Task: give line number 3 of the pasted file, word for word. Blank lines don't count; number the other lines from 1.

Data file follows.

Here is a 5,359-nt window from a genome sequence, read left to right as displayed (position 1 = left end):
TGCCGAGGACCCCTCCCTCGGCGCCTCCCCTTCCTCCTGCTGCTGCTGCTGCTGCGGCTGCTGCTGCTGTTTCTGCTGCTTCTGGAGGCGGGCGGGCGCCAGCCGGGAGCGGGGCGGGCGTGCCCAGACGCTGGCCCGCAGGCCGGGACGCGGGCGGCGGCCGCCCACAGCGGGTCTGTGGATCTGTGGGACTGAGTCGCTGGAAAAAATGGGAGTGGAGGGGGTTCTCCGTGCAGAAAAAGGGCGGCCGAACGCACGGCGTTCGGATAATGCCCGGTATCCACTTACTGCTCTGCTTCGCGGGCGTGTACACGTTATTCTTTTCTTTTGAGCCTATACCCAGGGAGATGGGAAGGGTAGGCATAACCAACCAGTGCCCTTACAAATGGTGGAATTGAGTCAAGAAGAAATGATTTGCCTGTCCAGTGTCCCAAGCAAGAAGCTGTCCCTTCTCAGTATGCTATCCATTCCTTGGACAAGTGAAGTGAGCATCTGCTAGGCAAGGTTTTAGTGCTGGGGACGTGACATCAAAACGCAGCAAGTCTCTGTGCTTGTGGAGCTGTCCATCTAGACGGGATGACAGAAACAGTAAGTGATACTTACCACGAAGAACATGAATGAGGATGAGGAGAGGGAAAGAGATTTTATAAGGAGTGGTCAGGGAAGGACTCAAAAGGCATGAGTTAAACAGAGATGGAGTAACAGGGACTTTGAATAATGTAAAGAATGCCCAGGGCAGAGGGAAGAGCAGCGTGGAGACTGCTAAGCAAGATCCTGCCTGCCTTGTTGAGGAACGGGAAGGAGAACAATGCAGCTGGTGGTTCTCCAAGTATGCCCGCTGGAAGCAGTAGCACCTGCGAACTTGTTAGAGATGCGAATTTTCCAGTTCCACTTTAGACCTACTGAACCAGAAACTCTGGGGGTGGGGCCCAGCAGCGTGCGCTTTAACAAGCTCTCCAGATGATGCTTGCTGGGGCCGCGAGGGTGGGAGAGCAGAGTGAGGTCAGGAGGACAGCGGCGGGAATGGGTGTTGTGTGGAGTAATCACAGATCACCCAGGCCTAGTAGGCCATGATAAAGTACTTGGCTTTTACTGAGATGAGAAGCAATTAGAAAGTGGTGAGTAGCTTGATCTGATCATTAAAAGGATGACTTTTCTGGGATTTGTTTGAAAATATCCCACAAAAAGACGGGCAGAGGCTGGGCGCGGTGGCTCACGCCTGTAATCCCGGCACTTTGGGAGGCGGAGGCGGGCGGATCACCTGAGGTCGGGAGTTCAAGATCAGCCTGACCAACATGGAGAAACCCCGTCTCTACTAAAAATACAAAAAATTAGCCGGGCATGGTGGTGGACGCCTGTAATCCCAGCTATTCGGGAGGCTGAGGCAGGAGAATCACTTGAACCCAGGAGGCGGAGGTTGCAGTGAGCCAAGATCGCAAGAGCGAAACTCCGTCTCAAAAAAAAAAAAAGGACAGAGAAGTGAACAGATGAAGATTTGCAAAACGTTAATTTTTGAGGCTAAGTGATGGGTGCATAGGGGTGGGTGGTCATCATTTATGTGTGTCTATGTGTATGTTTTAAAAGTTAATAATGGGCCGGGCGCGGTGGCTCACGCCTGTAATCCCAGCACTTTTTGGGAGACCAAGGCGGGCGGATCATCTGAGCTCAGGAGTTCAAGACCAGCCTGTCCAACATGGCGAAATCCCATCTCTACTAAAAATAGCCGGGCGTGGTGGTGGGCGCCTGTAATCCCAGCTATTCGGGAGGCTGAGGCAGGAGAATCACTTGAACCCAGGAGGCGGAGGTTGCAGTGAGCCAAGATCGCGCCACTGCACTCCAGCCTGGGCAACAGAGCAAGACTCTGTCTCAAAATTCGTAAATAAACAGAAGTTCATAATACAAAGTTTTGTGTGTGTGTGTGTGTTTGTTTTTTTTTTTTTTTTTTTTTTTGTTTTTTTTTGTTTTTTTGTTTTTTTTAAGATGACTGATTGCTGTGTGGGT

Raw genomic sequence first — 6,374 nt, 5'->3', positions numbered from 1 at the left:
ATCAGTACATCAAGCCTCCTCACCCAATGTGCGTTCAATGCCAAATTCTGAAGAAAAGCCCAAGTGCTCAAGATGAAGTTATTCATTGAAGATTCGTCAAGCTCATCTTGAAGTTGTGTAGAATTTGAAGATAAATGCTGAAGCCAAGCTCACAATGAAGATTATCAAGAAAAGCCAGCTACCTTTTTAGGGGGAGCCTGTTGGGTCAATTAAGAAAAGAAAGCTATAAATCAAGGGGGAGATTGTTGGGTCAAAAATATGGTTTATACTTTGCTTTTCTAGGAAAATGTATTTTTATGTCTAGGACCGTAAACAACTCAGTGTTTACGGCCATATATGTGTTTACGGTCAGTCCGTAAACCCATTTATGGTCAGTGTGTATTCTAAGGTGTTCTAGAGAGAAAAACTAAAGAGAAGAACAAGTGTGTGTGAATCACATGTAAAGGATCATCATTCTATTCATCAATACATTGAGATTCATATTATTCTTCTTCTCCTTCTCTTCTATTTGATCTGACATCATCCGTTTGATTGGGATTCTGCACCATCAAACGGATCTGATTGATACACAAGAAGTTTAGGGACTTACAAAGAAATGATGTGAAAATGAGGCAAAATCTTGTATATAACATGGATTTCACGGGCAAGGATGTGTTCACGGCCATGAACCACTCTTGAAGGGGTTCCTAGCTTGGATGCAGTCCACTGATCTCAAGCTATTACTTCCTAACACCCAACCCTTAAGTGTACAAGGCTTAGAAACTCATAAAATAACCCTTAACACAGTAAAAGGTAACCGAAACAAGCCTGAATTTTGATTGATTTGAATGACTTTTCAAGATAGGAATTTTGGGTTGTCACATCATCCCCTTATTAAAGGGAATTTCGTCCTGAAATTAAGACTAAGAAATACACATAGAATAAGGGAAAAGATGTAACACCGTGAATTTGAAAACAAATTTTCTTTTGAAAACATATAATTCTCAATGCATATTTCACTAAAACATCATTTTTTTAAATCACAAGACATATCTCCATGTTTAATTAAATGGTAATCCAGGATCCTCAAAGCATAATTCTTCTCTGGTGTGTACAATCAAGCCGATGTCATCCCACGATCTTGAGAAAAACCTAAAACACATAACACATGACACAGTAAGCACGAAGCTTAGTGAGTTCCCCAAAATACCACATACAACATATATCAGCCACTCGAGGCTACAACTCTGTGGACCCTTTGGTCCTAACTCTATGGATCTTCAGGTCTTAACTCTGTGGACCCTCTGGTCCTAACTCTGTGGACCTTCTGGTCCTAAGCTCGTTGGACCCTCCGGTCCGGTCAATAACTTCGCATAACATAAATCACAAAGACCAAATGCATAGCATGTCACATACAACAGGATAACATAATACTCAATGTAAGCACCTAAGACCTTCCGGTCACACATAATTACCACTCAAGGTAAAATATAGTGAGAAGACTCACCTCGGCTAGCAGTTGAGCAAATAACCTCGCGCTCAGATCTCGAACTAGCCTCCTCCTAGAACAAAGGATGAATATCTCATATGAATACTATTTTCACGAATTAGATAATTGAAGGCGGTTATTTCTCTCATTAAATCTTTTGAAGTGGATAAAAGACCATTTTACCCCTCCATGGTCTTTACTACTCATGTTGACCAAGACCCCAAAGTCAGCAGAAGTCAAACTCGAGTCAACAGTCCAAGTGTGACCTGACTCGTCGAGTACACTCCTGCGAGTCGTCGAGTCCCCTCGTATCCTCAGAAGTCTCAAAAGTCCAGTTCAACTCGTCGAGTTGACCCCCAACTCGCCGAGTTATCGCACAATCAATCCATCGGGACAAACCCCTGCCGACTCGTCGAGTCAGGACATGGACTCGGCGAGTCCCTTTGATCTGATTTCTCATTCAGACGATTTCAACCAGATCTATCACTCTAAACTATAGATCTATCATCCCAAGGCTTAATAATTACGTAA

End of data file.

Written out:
Raw genomic sequence first — 6,374 nt, 5'->3', positions numbered from 1 at the left: